Bam @ STM started first with fabricating the exhaust manifold using a Burns Stainless 321 stainless merge collector. One of the reasons Mike wanted the giant Garrett GT45 relocated was to keep the body lines clean. Andre and STM wanted to fabricate a new header to meet his specificiations.
The GT45 was temporarily bracketd to the chassis while Bam fabricated the header and the downpipe simultaneously. A TiAL V-band turbine housing was used for a weight savings of 8kg (17.6lbs.). The TiAL housing probably doesn’t pass burst testing, but this is a race car after all.
Despite being a tube frame chassis, there was still a limited space for a long tube header, merge collector, and a turbo the size of a medium pizza. The EVO’s natural hood line is very short due to the transverse engine mounting. Mike wanted to keep the proportions of the body work similar to stock so space was limited.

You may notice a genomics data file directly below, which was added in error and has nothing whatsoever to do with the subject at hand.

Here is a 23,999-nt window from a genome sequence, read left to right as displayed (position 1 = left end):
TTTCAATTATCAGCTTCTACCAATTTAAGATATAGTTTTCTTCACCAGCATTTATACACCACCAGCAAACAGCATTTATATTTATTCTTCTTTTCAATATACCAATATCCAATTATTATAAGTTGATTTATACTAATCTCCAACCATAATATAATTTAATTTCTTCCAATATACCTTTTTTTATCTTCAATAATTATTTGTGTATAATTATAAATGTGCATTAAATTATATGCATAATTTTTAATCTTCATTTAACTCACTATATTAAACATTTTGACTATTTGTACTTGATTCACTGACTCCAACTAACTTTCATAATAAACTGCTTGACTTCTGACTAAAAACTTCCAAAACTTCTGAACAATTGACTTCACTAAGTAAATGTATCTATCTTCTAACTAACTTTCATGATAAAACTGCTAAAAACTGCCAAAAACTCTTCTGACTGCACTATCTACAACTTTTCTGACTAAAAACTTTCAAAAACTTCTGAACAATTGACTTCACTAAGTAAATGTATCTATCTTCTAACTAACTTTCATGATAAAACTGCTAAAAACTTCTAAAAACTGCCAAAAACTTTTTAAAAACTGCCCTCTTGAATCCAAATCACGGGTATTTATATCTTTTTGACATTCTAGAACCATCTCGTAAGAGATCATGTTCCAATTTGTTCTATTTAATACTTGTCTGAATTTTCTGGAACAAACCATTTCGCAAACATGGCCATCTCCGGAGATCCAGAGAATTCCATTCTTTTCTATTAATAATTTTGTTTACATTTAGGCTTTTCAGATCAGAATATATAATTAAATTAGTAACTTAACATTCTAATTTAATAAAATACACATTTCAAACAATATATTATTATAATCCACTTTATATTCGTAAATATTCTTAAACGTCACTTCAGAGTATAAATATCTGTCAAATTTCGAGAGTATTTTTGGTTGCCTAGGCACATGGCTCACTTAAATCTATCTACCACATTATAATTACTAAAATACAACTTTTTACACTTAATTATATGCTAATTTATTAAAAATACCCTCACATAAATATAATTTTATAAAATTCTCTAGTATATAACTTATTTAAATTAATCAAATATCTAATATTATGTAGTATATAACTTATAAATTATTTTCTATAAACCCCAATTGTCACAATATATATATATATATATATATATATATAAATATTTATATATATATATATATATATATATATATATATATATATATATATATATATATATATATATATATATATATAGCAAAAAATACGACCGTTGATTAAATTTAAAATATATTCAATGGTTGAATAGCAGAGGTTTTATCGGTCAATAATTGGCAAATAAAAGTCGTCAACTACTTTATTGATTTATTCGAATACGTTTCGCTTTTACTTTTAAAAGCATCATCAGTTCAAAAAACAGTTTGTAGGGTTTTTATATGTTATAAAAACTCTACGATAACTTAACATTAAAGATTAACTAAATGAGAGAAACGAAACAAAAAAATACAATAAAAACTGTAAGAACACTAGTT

The 4G63 has oval ports so Bam broke out the oxy-acetylene to form the tubes to match the ports in the flange.
Here’s the turbo and exhaust manifold completed. The hefty pizza turbo is supported by a couple of heim joints braced to the chassis tubes.
Plenty of stainless steel goodness! The compressor inlet sits inside of a shroud which is where the RH headlight would be.
With the exhaust manifold completed, Bam could finish the bottom section of the downpipe. Keeping the exhaust outside of the cabin was paramount since the engine runs on Methanol. Trust me guys, the last thing you want is a whiff of Methanol after a burnout. Your eyes will burn like you’ve never felt and your mucous membranes feel like they are melting. Another problem was that the front wheels wouldn’t turn full lock with the 4″ downpipe so Bam’s solution was to scallop the factory shell to clear the downpipe.
BTW, the EVO 8 shell from the firewall and back is 100% steel.